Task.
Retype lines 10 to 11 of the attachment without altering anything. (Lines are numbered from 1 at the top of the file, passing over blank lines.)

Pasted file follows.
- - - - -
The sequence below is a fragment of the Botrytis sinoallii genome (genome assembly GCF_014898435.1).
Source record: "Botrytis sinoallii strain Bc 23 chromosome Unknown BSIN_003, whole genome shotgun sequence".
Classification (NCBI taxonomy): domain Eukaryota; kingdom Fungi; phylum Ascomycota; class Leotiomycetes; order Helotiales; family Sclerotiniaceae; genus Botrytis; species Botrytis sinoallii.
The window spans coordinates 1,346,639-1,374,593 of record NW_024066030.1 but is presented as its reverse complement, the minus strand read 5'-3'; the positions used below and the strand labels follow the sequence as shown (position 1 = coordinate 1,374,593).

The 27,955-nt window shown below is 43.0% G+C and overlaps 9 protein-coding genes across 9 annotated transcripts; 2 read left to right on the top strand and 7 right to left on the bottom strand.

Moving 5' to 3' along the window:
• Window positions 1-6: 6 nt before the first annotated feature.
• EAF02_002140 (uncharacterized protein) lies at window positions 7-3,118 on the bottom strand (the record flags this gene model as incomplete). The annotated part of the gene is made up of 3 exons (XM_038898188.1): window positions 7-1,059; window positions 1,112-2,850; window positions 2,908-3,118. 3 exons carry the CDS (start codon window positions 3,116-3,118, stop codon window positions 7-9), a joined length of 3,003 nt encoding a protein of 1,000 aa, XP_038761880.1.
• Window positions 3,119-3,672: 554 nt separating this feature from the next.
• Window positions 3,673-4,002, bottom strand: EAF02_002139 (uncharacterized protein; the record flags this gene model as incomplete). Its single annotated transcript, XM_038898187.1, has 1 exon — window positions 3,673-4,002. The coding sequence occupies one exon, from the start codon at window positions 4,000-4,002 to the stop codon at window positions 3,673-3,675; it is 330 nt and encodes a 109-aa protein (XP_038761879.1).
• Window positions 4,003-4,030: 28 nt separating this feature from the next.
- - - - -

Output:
• Window positions 3,673-4,002, bottom strand: EAF02_002139 (uncharacterized protein; the record flags this gene model as incomplete). Its single annotated transcript, XM_038898187.1, has 1 exon — window positions 3,673-4,002. The coding sequence occupies one exon, from the start codon at window positions 4,000-4,002 to the stop codon at window positions 3,673-3,675; it is 330 nt and encodes a 109-aa protein (XP_038761879.1).
• Window positions 4,003-4,030: 28 nt separating this feature from the next.